The initial miles were flat and Rachel, Naomi and I trotted along happily together at a steady pace letting ourselves warm up and chatting with fellow runners. None of us were out to achieve a goal or set a PB, but Jemma was certainly the most rested of us all and she had bounded ahead from the start. I had decided that I’d be happy with anything under 4hr 30m, but most of all I just wanted a good long, steady and painfree run. The course might have been ‘hilly’ but it certainly didn’t compare to what I’ve been running on this year so far so I wanted to make sure I could still run for a long time without walking and fuel breaks! Ultra training can make you quite lazy so I wanted to make sure I could still quash my frequent desires to walk, as in a well-executed road marathon that really ought not to be part of the plan…
Miles 1-6: 9.23 / 9.56 / 10.01 / 9.42 / 9.44 / 9.24
The first loop had us pass the finish and the stone circles so we knew where we would be headed a few hours later, then there was an out and back which lead us back to the start. I had decided to leave my long sleeved top here as I had underestimated how warm the sun would be and was already sweating too much. I also sprinted into the loos as in the open countryside there was absolutely nowhere for the discreet, over-hydrated runner to hide behind, and despite wearing a running skirt, I wanted to avoid giving my fellow runners any cheap thrills.
After re-appearing on the course again I saw Naomi up ahead being chased down by Rachel who had also stopped for the loo. We were on a gradual incline so I didn’t want to burn off too much steam by pushing hard to join them – it was still early days and I figured I would catch them up sooner or later. There were some significant ups and downs where I leapfrogged with the same bunch of runners, but by about 10 miles the field had well settled down and everyone was spread out about 100 meters apart.
Miles 7 - 12: 9.24 / 9.34 / 9.43 / 9.55 / 10.11 / 9.53
As we passed mile 12 and approached the village of Carloway, the route turned left for another out-and-back, which then looped down under a bridge on the route and off towards the East. This meant you could see a lot of what was happening in the race. To my right I saw Carol below me still plugging away but just out of earshot, and to my left the sharp end of the field was coming towards me. The out-and-back took us towards the blackhouse village of Gearrannan which clings to the cliffs above the Atlantic. On the way I exchanged several high fives and “Well Done”s with 99% of the other runners which kept me pushing hard up the short and sharp hills on the windy uneven road.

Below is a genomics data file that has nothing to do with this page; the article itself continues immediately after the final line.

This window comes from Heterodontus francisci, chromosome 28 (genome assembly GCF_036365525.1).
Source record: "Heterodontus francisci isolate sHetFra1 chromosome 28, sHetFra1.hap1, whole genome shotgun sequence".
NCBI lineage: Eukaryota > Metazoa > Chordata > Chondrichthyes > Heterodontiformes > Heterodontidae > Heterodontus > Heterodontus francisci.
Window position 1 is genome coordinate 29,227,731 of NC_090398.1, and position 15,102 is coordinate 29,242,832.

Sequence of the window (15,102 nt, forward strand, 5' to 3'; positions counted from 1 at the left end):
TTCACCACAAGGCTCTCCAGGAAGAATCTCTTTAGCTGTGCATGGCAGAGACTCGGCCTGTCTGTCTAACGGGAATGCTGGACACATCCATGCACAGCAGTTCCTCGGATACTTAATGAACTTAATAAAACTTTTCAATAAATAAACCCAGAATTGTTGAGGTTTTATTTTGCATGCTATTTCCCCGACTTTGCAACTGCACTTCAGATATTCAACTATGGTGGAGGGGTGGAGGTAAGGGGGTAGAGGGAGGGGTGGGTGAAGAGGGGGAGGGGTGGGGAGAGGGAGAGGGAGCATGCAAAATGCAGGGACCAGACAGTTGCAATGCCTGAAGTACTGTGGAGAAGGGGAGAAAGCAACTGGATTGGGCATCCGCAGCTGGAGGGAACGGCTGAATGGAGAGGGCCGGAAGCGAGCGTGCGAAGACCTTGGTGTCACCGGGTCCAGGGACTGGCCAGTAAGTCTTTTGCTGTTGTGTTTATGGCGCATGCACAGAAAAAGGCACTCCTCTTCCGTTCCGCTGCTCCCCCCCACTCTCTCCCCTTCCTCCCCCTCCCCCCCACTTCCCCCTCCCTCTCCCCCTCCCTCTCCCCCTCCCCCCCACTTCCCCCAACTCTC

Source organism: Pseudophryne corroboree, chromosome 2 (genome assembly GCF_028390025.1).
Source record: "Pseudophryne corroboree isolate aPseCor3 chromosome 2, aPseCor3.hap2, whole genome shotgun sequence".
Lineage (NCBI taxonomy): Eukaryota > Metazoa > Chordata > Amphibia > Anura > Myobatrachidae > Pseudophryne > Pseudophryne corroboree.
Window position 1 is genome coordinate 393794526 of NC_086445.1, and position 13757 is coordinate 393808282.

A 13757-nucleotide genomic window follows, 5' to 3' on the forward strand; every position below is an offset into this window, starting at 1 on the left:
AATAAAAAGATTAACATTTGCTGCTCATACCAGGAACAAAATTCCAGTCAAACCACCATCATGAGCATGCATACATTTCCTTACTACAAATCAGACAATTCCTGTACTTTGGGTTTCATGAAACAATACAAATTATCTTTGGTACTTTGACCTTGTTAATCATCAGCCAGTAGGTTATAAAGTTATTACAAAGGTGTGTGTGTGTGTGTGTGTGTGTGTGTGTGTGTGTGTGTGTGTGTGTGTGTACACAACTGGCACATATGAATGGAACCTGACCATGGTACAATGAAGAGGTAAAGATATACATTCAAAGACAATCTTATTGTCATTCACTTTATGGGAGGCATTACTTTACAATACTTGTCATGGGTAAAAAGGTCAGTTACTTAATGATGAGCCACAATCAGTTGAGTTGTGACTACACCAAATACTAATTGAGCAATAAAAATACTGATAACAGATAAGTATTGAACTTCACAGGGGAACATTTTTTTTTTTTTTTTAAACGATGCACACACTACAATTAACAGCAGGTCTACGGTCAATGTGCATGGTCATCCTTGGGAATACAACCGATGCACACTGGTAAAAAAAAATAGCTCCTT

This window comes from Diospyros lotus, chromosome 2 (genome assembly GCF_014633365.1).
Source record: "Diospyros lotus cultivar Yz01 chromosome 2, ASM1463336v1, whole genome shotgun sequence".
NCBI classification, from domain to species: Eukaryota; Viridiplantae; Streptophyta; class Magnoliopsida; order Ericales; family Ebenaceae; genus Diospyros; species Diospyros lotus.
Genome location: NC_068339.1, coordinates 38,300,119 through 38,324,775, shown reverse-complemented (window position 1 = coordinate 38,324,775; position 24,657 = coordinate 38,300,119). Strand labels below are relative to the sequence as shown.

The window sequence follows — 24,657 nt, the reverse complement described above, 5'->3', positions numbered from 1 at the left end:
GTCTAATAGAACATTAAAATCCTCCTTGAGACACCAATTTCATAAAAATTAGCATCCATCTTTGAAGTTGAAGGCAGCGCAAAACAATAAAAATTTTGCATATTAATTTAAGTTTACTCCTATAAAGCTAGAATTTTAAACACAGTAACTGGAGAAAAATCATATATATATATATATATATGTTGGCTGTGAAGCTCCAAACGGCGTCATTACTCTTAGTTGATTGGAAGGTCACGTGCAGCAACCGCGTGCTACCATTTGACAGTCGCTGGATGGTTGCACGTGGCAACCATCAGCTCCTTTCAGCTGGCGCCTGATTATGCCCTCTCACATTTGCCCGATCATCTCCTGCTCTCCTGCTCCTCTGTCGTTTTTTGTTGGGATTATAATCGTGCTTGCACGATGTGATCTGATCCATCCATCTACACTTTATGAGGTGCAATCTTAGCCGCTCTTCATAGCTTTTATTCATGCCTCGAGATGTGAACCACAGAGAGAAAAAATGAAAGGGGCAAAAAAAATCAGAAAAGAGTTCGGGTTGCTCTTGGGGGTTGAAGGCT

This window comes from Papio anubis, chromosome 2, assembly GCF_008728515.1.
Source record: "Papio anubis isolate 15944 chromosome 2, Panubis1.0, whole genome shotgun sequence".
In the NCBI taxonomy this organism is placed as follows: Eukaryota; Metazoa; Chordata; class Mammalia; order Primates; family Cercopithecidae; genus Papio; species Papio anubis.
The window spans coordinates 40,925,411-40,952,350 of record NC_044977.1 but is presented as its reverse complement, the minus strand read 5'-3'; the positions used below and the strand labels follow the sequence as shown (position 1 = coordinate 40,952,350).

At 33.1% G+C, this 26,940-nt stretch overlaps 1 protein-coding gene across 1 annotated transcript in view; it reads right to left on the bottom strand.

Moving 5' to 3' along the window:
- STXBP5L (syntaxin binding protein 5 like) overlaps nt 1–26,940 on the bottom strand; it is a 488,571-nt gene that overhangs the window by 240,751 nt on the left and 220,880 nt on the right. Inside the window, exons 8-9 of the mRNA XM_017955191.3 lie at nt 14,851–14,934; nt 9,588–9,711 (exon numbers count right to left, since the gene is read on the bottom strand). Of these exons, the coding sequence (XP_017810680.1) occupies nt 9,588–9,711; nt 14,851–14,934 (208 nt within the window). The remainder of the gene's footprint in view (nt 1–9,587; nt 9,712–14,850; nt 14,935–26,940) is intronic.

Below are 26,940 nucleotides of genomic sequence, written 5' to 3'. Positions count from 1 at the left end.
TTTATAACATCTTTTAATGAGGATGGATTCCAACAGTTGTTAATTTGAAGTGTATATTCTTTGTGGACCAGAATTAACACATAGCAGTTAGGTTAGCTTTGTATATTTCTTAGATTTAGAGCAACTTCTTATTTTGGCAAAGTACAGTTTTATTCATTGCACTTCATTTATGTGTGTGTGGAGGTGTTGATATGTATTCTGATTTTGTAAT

Gearrannan was stunning and I wished I could have stayed to check it out. A quick google reveals that one can actually rent the cottages for a holiday there – perhaps an adventure for next year?!
I was very grateful for the frequent water stations as the temperature rose. Thankfully the wind was mostly keeping me cool, but it was still very warm and I could feel my skin glowing in the sun. I had followed my usual plan of a gel every 5 miles but I was beginning to get hungry; I had noticed lucozade was available at the bridge where the route crosses itself but when I came through they had run out. This was at 15.5 miles so I had two more gels, or 200 calories, to take in the next 10 miles of running and my stomach was grumbling ferociously. I’d never been so hungry in a race before! Was I just too used to hitting up an all-you-can-eat buffet every couple of hours at Ultra aid stations with a rucksack full of supplementary snack on the side?
Here began my lower point in the race – falling typically in the no-mans land between 16 and 20 miles, where the finish feels like a lifetime away but it still feels like you’ve already been running all day. I spotted a couple of cast-away lucozade bottles and decided if I was hungry enough to pick one up – they were full 500ml bottles and when I lifted one it was 3/4 full. I didn’t want to have to suffer any more than required so I twisted off the screw cap and poured the juice into the water bottle I was carrying before drinking hungrily. Within 10 minutes or so I felt a lot more energised as the sugar and calories did their tricks. The next task was to get my head around the road which stretched in front of me across the moor, for miles…and miles…and miles…
Miles 13 – 18: 9.50 / 10.26 / 10.08 / 10.07 / 11.44 / 11.30
From mile 16 is a long slow killer of an incline which pushes slowly up along the straight Pentland Road which extends over barren moorland. The wind was blowing right into my face but I kept grinding away for half a mile at a time before having a short walking break to get my breath back. I decided to listen to my iPod and put on the West Highland Way Race podcast, listening to the episodes which I had already listened to at the Great Glen Way. I didn’t care though – it was nice to have familiar voices chatting away in the background as I slogged away.